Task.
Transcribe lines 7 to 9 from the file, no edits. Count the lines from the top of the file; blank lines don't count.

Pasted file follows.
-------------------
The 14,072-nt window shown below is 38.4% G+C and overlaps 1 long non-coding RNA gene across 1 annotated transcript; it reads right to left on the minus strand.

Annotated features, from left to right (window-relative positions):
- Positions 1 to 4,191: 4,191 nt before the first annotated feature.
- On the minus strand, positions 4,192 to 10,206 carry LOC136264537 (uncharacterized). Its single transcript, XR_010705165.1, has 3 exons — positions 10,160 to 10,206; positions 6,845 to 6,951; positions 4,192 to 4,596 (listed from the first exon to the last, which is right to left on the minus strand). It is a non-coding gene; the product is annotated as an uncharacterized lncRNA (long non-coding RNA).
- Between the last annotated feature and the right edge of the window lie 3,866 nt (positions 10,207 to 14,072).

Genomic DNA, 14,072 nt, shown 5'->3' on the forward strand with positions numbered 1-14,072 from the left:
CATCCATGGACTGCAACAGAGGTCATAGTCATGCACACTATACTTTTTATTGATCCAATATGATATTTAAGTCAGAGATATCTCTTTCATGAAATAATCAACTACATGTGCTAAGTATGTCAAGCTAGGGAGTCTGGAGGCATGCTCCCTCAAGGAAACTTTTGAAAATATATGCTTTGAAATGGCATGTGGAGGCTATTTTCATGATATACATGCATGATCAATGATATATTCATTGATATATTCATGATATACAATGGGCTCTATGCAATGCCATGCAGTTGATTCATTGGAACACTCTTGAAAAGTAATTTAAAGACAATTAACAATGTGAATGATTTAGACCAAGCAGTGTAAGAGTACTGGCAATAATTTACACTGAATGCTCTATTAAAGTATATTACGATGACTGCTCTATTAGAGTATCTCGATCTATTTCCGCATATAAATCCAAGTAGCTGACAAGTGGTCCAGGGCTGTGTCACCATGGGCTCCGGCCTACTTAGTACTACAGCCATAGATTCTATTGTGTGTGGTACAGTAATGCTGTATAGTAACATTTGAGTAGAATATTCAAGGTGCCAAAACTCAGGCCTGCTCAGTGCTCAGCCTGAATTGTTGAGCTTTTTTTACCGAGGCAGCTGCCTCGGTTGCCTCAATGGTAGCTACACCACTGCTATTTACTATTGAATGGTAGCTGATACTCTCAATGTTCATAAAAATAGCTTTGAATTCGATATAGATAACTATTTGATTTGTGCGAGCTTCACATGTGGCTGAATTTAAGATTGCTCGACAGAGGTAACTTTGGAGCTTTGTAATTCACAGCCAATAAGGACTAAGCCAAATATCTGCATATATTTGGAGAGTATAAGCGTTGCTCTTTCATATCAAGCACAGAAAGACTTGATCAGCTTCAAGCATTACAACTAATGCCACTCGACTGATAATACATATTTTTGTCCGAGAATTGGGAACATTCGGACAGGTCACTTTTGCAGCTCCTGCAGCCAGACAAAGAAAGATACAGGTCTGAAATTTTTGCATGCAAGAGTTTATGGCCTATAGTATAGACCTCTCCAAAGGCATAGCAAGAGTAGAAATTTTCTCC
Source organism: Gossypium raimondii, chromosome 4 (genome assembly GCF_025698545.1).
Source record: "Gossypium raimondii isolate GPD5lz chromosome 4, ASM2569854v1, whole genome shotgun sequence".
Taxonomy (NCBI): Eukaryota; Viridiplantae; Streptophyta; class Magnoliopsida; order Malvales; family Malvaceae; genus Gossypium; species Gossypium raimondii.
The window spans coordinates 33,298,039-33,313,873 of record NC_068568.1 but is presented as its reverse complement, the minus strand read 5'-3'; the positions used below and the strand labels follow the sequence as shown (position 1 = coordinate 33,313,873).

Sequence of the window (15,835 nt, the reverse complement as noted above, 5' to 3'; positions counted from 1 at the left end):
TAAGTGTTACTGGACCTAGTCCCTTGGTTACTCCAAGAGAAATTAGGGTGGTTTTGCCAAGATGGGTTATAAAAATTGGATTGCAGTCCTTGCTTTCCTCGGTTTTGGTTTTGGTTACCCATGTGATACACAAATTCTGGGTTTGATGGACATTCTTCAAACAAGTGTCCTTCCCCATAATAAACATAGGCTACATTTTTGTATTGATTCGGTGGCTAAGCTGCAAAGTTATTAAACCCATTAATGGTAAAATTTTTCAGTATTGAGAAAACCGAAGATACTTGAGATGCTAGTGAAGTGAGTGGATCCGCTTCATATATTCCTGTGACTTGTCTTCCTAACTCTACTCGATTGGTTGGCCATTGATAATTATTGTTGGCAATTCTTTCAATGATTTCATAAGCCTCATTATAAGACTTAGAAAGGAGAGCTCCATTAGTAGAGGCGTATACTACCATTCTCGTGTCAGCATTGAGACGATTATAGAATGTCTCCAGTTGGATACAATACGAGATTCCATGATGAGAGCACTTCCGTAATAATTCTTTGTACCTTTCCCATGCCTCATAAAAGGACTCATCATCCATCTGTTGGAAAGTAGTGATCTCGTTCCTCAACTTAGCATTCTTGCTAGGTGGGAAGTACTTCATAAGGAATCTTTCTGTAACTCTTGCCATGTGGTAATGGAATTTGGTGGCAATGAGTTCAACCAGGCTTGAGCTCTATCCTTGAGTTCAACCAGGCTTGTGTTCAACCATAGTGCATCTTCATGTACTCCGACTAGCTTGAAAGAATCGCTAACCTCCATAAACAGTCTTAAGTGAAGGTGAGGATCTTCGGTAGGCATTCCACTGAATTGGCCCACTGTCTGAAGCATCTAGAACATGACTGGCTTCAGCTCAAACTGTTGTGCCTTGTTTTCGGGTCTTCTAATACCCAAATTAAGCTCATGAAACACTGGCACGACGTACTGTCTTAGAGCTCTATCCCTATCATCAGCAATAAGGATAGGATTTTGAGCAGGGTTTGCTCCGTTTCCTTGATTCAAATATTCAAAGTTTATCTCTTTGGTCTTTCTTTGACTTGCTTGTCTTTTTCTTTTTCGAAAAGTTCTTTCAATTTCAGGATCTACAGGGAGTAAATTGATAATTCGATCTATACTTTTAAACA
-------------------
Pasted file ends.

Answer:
CATCCATGGACTGCAACAGAGGTCATAGTCATGCACACTATACTTTTTATTGATCCAATATGATATTTAAGTCAGAGATATCTCTTTCATGAAATAATCAACTACATGTGCTAAGTATGTCAAGCTAGGGAGTCTGGAGGCATGCTCCCTCAAGGAAACTTTTGAAAATATATGCTTTGAAATGGCATGTGGAGGCTATTTTCATGATATACATGCATGATCAATGATATATTCATTGATATATTCATGATATACAATGGGCTCTATGCAATGCCATGCAGTTGATTCATTGGAACACTCTTGAAAAGTAATTTAAAGACAATTAACAATGTGAATGATTTAGACCAAGCAGTGTAAGAGTACTGGCAATAATTTACACTGAATGCTCTATTAAAGTATATTACGATGACTGCTCTATTAGAGTATCTCGATCTATTTCCGCATATAAATCCAAGTAGCTGACAAGTGGTCCAGGGCTGTGTCACCATGGGCTCCGGCCTACTTAGTACTACAGCCATAGATTCTATTGTGTGTGGTACAGTAATGCTGTATAGTAACATTTGAGTAGAATATTCAAGGTGCCAAAACTCAGGCCTGCTCAGTGCTCAGCCTGAATTGTTGAGCTTTTTTTACCGAGGCAGCTGCCTCGGTTGCCTCAATGGTAGCTACACCACTGCTATTTACTATTGAATGGTAGCTGATACTCTCAATGTTCATAAAAATAGCTTTGAATTCGATATAGATAACTATTTGATTTGTGCGAGCTTCACATGTGGCTGAATTTAAGATTGCTCGACAGAGGTAACTTTGGAGCTTTGTAATTCACAGCCAATAAGGACTAAGCCAAATATCTGCATATATTTGGAGAGTATAAGCGTTGCTCTTTCATATCAAGCACAGAAAGACTTGATCAGCTTCAAGCATTACAACTAATGCCACTCGACTGATAATACATATTTTTGTCCGAGAATTGGGAACATTCGGACAGGTCACTTTTGCAGCTCCTGCAGCCAGACAAAGAAAGATACAGGTCTGAAATTTTTGCATGCAAGAGTTTATGGCCTATAGTATAGACCTCTCCAAAGGCATAGCAAGAGTAGAAATTTTCTCC
Source organism: Gossypium raimondii, chromosome 4 (genome assembly GCF_025698545.1).
Source record: "Gossypium raimondii isolate GPD5lz chromosome 4, ASM2569854v1, whole genome shotgun sequence".